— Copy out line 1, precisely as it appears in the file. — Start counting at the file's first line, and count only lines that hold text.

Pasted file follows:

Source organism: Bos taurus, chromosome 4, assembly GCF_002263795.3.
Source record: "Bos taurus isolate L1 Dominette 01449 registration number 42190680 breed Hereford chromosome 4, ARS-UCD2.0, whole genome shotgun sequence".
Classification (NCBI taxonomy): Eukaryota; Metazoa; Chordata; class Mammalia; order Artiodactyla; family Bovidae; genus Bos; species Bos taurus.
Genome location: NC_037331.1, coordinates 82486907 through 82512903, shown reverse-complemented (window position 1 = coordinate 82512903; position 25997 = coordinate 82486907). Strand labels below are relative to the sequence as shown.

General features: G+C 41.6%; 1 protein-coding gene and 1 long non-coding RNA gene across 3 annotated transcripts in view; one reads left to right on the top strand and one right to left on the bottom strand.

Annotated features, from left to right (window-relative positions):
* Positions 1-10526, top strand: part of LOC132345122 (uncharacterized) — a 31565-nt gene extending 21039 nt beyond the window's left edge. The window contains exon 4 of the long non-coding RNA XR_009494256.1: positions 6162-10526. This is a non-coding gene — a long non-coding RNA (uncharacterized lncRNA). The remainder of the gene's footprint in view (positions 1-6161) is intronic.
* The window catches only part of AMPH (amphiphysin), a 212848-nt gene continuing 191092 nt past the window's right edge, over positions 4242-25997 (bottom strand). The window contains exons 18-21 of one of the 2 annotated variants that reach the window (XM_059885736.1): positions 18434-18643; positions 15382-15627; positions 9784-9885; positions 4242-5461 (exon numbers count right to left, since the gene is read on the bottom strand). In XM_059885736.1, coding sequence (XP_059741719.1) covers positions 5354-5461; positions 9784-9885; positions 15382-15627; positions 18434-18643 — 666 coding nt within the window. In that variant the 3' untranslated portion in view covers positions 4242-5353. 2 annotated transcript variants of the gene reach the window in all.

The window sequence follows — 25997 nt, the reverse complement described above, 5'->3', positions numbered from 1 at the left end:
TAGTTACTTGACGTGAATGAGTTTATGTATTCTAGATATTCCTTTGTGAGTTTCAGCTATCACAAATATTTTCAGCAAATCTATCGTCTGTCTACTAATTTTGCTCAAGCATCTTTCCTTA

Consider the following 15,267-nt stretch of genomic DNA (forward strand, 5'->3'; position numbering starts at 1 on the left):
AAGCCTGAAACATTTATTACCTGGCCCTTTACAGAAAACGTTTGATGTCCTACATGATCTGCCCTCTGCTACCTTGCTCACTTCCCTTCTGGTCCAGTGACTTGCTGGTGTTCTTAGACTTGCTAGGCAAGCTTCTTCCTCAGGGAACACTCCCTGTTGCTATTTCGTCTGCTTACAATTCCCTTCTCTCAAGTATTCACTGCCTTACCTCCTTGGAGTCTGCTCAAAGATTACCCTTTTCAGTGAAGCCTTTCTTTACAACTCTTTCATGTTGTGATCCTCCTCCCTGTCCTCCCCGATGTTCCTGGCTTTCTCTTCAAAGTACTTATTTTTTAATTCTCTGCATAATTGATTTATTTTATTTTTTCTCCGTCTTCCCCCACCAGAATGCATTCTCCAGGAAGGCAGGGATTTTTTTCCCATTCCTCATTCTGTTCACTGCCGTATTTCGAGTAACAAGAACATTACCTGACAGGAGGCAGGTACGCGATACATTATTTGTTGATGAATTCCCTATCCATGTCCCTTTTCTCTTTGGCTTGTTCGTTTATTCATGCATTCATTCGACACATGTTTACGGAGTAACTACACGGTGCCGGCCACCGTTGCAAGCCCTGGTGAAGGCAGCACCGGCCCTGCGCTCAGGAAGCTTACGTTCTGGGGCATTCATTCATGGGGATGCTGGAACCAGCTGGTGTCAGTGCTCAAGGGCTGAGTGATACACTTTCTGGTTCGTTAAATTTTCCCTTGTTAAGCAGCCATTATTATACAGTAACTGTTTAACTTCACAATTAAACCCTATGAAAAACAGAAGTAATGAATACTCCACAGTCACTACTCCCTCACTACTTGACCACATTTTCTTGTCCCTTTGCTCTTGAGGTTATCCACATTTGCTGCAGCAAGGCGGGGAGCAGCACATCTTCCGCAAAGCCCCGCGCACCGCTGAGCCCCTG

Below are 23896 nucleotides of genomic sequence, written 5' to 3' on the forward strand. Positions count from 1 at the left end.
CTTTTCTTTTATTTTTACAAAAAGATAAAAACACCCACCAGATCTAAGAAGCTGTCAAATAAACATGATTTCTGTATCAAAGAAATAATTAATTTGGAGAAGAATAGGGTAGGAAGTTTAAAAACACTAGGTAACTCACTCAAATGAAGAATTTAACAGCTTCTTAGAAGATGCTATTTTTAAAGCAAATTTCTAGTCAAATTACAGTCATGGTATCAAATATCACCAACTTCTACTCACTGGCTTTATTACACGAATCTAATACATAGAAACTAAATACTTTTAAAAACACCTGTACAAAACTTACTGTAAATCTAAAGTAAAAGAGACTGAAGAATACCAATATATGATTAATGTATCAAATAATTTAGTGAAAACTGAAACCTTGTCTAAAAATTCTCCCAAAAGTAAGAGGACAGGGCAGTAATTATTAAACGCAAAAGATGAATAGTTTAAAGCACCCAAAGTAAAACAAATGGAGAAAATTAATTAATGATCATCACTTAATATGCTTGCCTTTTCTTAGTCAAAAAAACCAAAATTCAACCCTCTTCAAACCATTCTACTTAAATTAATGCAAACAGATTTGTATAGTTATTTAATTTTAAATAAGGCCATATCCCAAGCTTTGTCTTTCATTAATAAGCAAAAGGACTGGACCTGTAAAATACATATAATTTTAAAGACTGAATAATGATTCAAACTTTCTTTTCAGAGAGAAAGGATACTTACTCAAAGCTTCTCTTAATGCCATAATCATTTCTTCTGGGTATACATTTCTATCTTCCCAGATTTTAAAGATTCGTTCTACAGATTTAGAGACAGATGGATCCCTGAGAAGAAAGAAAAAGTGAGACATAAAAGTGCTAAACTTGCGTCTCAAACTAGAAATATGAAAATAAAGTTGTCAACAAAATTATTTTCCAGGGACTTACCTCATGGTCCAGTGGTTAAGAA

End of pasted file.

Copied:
Source organism: Bos taurus, chromosome 4, assembly GCF_002263795.3.